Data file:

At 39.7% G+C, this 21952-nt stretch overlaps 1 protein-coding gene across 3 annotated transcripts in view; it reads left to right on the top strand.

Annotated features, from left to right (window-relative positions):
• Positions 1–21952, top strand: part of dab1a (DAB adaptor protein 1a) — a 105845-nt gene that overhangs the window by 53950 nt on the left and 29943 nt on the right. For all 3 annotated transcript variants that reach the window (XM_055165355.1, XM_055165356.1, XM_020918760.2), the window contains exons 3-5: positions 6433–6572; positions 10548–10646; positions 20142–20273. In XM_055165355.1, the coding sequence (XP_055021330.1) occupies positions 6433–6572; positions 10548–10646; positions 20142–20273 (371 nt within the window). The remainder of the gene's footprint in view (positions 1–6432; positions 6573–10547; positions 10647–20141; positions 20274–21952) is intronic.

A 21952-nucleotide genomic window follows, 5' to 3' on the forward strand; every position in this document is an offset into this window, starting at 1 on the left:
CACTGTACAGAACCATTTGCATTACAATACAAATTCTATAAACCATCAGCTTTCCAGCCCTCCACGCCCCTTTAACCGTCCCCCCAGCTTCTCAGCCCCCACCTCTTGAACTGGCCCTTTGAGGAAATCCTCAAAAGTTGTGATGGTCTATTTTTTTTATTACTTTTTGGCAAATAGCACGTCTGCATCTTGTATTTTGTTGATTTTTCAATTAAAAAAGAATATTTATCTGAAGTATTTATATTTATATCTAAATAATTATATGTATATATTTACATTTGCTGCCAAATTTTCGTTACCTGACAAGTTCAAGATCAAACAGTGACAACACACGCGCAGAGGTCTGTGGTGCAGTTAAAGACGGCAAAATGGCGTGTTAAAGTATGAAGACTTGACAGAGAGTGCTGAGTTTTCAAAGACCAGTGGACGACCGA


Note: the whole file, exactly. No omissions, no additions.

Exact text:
At 39.7% G+C, this 21952-nt stretch overlaps 1 protein-coding gene across 3 annotated transcripts in view; it reads left to right on the top strand.

Annotated features, from left to right (window-relative positions):
• Positions 1–21952, top strand: part of dab1a (DAB adaptor protein 1a) — a 105845-nt gene that overhangs the window by 53950 nt on the left and 29943 nt on the right. For all 3 annotated transcript variants that reach the window (XM_055165355.1, XM_055165356.1, XM_020918760.2), the window contains exons 3-5: positions 6433–6572; positions 10548–10646; positions 20142–20273. In XM_055165355.1, the coding sequence (XP_055021330.1) occupies positions 6433–6572; positions 10548–10646; positions 20142–20273 (371 nt within the window). The remainder of the gene's footprint in view (positions 1–6432; positions 6573–10547; positions 10647–20141; positions 20274–21952) is intronic.

A 21952-nucleotide genomic window follows, 5' to 3' on the forward strand; every position in this document is an offset into this window, starting at 1 on the left:
CACTGTACAGAACCATTTGCATTACAATACAAATTCTATAAACCATCAGCTTTCCAGCCCTCCACGCCCCTTTAACCGTCCCCCCAGCTTCTCAGCCCCCACCTCTTGAACTGGCCCTTTGAGGAAATCCTCAAAAGTTGTGATGGTCTATTTTTTTTATTACTTTTTGGCAAATAGCACGTCTGCATCTTGTATTTTGTTGATTTTTCAATTAAAAAAGAATATTTATCTGAAGTATTTATATTTATATCTAAATAATTATATGTATATATTTACATTTGCTGCCAAATTTTCGTTACCTGACAAGTTCAAGATCAAACAGTGACAACACACGCGCAGAGGTCTGTGGTGCAGTTAAAGACGGCAAAATGGCGTGTTAAAGTATGAAGACTTGACAGAGAGTGCTGAGTTTTCAAAGACCAGTGGACGACCGA